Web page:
What can you do if you’re reading a long poem?
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What can you do if you’re reading a long poem?. In the Garden A bird came down the walk: He did not know I saw; He bit an angle-worm in halves And ate the fellow, raw. In this lesson, you will learn how understand a poem by retelling what happens in each stanza. Poems have stanzas.

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What can you do if you’re reading a long poem?

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What can you do if you’re reading a long poem?

In the Garden

A bird came down the walk:

He did not know I saw;

He bit an angle-worm in halves

And ate the fellow, raw.


In this lesson, you will learn how understand a poem by retelling what happens in each stanza.


Poems have stanzas.

In the Garden

A bird came down the walk:

He did not know I saw;

He bit an angle-worm in halves

And ate the fellow, raw.

And then he drank a dew

From a convenient grass,

And then hopped sideways to the wall

To let a beetle pass.


Descriptive words can help us visualize a poem.


Parts you don’t understand

Parts you understand

STOP


The poet sees a bird appear.

The bird eats a worm.

In the Garden

A bird came down the walk:

He did not know I saw;

He bit an angle-worm in halves

And ate the fellow, raw.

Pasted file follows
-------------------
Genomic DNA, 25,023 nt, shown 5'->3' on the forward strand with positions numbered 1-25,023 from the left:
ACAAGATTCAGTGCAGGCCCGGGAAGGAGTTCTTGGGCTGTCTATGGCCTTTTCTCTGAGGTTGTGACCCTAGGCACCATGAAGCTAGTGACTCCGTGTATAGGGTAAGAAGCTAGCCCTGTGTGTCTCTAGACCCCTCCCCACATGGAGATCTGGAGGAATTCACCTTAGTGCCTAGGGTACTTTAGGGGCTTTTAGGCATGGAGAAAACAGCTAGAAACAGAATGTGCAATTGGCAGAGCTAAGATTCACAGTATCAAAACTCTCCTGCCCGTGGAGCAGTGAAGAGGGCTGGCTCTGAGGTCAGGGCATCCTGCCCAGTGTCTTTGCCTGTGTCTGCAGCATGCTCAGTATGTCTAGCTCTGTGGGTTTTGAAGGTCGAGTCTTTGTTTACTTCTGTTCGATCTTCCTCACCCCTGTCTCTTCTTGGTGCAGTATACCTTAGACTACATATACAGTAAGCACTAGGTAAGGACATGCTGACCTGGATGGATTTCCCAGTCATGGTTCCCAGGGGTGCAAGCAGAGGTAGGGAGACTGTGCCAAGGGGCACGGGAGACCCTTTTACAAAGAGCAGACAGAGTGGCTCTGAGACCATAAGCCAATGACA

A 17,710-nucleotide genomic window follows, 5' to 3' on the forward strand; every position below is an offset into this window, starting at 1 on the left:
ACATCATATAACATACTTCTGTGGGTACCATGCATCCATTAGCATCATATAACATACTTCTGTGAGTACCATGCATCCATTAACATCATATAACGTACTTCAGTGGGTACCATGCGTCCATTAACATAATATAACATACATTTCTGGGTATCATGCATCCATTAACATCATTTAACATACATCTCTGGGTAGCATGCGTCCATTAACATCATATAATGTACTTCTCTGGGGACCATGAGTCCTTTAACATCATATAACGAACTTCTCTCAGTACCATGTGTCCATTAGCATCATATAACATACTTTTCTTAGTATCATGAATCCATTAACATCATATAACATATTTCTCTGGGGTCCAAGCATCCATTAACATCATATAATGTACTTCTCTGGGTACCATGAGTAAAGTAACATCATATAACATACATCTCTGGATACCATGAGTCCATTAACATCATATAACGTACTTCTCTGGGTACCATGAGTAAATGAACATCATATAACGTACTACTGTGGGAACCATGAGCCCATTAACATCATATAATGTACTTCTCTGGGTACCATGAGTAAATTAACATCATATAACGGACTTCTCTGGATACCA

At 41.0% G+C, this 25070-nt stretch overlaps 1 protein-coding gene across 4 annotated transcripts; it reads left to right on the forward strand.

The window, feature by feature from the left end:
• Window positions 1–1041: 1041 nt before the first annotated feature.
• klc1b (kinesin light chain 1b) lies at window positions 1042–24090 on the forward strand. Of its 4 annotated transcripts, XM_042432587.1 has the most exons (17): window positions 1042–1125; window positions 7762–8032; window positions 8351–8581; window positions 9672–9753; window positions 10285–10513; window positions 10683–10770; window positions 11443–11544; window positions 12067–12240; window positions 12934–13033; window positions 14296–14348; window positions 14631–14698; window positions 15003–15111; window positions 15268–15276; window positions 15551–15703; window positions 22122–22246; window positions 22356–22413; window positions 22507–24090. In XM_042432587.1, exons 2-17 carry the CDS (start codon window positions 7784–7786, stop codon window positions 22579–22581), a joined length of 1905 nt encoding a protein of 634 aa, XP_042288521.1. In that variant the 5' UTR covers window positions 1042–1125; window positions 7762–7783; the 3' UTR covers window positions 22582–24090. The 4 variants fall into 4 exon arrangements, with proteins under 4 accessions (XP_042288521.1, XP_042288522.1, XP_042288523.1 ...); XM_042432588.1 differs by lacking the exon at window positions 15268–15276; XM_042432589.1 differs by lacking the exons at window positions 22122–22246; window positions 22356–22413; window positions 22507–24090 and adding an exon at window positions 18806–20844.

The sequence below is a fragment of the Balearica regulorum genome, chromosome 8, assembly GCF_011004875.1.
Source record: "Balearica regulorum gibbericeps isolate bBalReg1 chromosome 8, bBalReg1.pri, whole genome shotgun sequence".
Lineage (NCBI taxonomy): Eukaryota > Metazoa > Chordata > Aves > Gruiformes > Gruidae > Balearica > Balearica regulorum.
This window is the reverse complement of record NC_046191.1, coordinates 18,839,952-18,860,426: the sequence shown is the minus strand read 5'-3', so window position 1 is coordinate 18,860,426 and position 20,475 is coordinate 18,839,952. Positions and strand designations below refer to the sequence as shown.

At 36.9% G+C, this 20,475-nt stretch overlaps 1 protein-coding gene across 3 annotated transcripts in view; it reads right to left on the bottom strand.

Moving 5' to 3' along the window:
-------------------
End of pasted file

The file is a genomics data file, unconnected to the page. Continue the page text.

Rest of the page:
Who is speaking?

What is happening?


In the Garden

A bird came down the walk:

He did not know I saw;

He bit an angle-worm in halves

And ate the fellow, raw.

And then he drank a dew

From a convenient grass,

And then hopped sideways to the wall

To let a beetle pass.

The poet watches the bird drink water and let a beetle go by.

What is happening?

Who is speaking?


1

  • Read one stanza.

2

  • Ask yourself, “Who is speaking? What is

  • happening?”

3

Retell in your own words.


In this lesson, you have learned how to understand a poem by retelling what happens in each stanza.


  • Read the next stanza of “In the Garden.”

  • Ask yourself, “Who is speaking? What is happening?”

  • Then retell in your own words.

He glanced with rapid eyes

That hurried all abroad, -

They looked like frightened beads, I thought;

He stirred his velvet head


  • Find another poem that has many stanzas.

  • Practice retelling the poem one stanza at a time.


Like one in danger; cautious,

I offered him a crumb,

And he unrolled his feathers

And rowed him softer home

Than oars divide an ocean,

Too silver for a seam

Or butterflies, off banks of noon,

Leap, plashless, as they swim.

Read the final two stanzas of “In the Garden.”

Retell the stanzas by asking “Who is speaking? What is happening?”


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